What is it : Dupuytrens contracture is a disease affecting the hands and fingers where normal tissue under the skin thickens which is felt as lumps under the skin on the palm side. As the condition worsens the fingers begin to bend in to the palm.

It is more common in men, and usually occurs when the patient is 50-70 years old. The ring finger is most commonly affected. There is a strong genetic component to Dupuytrens disease, typically affecting patients from northern European descent.

Management : Non operative management is limited, but for mild cases ensuring that range of motion of the fingers is maintained is important. With operative management, a cut is made starting in the palm and extending in to the fingers as necessary. The diseased tissue is removed and the joints are straightened. In severe cases a skin graft may be necessary. Dupuytrens disease has a moderate chance of returning even after surgery.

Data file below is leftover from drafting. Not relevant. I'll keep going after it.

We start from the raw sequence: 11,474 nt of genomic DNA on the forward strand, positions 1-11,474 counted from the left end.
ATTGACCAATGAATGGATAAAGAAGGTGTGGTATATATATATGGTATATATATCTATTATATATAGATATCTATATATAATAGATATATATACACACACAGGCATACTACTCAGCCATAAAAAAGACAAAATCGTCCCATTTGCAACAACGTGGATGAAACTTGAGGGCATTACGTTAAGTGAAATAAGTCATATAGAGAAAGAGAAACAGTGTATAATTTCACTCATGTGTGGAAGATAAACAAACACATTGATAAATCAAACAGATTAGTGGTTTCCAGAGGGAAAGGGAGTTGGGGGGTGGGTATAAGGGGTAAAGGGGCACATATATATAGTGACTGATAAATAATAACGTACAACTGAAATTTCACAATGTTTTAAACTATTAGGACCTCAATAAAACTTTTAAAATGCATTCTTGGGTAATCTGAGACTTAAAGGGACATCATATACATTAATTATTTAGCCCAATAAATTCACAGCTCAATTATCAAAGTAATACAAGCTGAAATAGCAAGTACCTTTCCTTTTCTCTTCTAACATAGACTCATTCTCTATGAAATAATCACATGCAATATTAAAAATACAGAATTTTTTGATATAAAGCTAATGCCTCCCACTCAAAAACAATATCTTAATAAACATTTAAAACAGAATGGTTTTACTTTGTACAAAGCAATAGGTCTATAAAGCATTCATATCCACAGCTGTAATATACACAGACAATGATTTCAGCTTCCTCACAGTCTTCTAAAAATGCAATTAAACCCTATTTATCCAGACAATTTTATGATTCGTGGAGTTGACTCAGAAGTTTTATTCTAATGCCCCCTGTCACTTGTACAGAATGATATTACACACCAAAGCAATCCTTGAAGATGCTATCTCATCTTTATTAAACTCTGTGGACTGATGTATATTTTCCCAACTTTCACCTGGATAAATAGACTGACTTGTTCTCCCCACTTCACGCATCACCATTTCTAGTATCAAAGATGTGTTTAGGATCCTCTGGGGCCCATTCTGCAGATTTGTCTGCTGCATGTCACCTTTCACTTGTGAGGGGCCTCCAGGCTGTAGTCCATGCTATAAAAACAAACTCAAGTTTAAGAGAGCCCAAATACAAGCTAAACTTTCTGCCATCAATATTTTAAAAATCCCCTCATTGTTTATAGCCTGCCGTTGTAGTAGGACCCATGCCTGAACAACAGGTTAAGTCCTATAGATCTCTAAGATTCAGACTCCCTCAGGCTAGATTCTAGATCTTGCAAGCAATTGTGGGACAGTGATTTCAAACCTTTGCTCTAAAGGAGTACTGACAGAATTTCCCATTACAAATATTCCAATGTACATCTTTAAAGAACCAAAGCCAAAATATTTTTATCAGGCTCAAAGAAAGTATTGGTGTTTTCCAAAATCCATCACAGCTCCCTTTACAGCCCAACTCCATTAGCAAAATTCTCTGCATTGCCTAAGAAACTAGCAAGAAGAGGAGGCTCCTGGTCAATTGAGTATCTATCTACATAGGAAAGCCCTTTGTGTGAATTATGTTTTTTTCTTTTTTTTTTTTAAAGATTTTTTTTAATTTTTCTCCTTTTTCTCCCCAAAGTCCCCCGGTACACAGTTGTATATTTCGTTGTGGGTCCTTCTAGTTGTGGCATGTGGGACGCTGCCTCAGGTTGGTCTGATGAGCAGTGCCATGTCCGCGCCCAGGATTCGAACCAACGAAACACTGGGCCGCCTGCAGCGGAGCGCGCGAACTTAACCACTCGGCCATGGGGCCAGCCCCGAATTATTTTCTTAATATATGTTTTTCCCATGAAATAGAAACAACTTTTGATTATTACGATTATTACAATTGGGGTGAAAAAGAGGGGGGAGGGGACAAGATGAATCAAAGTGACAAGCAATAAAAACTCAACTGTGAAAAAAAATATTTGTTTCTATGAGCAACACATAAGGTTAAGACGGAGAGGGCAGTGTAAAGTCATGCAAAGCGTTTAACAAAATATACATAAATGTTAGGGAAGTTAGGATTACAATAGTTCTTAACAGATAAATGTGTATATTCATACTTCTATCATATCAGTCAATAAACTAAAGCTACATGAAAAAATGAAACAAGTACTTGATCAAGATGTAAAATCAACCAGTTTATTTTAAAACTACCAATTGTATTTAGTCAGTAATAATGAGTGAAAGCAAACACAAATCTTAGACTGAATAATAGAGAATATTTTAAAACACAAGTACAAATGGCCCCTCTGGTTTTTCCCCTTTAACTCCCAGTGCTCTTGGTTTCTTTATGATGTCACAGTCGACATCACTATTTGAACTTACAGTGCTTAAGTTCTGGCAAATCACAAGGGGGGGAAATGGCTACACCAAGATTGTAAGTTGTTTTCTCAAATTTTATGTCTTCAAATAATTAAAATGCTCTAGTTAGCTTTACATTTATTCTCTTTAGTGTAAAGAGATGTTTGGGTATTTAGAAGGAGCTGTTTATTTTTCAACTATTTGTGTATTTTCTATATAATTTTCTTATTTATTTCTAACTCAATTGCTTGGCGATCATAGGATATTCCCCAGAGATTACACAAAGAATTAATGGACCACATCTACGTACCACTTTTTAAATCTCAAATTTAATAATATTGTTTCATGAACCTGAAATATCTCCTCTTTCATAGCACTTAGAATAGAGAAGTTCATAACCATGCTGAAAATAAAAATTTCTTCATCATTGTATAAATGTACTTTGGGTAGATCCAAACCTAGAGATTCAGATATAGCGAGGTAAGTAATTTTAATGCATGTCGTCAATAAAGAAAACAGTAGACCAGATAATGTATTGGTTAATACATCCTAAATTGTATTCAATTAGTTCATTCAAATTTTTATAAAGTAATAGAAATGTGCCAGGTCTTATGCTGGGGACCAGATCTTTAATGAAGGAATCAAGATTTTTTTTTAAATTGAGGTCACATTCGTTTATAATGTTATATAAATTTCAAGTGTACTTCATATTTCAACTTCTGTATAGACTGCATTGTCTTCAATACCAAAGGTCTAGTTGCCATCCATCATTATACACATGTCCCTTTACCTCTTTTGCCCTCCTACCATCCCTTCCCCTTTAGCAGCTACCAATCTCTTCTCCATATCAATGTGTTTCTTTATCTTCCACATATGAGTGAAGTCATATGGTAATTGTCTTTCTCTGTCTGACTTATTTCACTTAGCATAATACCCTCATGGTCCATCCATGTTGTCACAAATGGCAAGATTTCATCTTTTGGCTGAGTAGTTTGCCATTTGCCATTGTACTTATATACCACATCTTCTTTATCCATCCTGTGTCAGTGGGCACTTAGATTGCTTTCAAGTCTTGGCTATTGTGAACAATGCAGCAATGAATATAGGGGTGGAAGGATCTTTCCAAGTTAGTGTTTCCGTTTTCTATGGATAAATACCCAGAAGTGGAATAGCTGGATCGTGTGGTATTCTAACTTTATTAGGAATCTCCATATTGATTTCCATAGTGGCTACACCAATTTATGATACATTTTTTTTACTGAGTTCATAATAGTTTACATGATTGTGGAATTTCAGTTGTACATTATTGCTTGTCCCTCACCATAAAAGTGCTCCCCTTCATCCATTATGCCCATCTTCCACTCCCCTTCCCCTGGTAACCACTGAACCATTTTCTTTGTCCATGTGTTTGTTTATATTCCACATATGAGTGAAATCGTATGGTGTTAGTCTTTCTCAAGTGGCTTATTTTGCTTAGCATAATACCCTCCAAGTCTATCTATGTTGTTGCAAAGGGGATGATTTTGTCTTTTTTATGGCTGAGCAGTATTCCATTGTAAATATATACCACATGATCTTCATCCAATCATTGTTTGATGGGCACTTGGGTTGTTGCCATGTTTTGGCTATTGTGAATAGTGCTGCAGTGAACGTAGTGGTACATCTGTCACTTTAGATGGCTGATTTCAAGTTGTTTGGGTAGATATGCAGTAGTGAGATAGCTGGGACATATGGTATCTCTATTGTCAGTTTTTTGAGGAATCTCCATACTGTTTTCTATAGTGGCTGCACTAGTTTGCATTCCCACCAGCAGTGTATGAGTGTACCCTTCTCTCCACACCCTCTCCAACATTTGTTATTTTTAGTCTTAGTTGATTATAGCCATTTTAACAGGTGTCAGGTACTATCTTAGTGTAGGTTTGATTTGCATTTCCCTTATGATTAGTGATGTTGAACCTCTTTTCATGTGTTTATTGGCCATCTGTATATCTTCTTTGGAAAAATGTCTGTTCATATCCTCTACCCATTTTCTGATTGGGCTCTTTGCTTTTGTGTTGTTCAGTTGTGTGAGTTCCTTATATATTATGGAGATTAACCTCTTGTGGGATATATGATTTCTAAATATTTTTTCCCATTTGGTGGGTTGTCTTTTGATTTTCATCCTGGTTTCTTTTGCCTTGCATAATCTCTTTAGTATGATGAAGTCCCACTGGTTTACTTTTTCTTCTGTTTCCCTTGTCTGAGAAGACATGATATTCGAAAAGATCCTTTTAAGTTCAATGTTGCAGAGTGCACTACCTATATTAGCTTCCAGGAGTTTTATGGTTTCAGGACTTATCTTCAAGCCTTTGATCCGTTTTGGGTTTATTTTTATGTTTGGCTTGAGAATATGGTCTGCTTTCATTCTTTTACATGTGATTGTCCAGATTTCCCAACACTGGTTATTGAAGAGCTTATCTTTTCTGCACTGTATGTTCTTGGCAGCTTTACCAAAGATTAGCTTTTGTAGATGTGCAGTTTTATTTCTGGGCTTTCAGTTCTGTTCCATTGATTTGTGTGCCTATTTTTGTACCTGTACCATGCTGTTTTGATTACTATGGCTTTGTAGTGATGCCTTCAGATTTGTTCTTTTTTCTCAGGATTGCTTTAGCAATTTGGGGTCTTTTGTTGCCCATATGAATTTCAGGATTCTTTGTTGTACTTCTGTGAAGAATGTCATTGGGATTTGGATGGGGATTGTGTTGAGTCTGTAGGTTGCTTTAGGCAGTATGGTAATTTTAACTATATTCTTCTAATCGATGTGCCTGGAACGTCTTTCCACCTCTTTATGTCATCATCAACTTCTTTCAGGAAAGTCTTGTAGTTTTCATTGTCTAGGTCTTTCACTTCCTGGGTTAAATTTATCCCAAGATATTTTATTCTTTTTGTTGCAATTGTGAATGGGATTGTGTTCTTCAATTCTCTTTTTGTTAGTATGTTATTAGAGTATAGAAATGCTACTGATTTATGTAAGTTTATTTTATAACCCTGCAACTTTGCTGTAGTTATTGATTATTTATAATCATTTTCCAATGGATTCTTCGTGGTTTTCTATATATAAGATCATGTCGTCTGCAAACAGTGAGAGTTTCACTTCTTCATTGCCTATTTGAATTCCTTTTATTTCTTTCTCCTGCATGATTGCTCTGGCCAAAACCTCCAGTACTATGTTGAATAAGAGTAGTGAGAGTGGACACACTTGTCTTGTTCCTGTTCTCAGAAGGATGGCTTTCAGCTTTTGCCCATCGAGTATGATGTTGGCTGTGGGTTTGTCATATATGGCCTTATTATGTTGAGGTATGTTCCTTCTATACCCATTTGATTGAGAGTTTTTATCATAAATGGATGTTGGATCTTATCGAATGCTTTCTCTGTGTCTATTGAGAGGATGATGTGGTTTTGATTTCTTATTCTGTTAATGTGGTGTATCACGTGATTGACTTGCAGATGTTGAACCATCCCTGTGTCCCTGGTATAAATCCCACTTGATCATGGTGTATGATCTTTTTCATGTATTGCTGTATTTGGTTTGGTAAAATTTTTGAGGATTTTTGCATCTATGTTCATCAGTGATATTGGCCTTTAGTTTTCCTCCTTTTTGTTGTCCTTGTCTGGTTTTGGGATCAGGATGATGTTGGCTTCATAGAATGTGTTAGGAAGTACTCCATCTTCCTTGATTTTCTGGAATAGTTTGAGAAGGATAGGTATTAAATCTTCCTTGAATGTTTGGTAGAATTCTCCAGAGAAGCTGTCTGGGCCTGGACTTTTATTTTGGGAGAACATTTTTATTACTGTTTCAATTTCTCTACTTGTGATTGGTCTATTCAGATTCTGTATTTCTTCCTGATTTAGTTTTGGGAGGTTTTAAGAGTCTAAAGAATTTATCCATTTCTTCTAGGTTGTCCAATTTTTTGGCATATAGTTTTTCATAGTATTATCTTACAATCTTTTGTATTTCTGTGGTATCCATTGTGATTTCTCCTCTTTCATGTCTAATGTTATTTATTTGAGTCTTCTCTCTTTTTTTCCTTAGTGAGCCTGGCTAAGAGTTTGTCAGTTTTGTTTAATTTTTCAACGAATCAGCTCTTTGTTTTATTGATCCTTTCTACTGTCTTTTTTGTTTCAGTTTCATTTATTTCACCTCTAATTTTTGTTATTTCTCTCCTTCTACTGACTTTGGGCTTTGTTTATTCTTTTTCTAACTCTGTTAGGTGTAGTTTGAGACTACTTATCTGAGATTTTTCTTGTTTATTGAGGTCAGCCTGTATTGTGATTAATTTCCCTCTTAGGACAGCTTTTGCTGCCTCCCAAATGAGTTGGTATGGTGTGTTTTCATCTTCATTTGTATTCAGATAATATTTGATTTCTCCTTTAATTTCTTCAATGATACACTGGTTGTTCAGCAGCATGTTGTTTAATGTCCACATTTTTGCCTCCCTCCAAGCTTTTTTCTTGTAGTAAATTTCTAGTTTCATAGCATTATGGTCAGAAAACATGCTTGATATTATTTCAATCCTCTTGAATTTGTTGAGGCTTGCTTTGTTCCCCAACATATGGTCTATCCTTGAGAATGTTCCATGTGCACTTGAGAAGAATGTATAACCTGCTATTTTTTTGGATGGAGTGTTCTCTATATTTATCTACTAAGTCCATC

Post-operative : The wound can take several weeks to heal and settle down. We are keen to get the fingers moving early and a hand therapist may be involved and offer a splint at night to keep the fingers straight.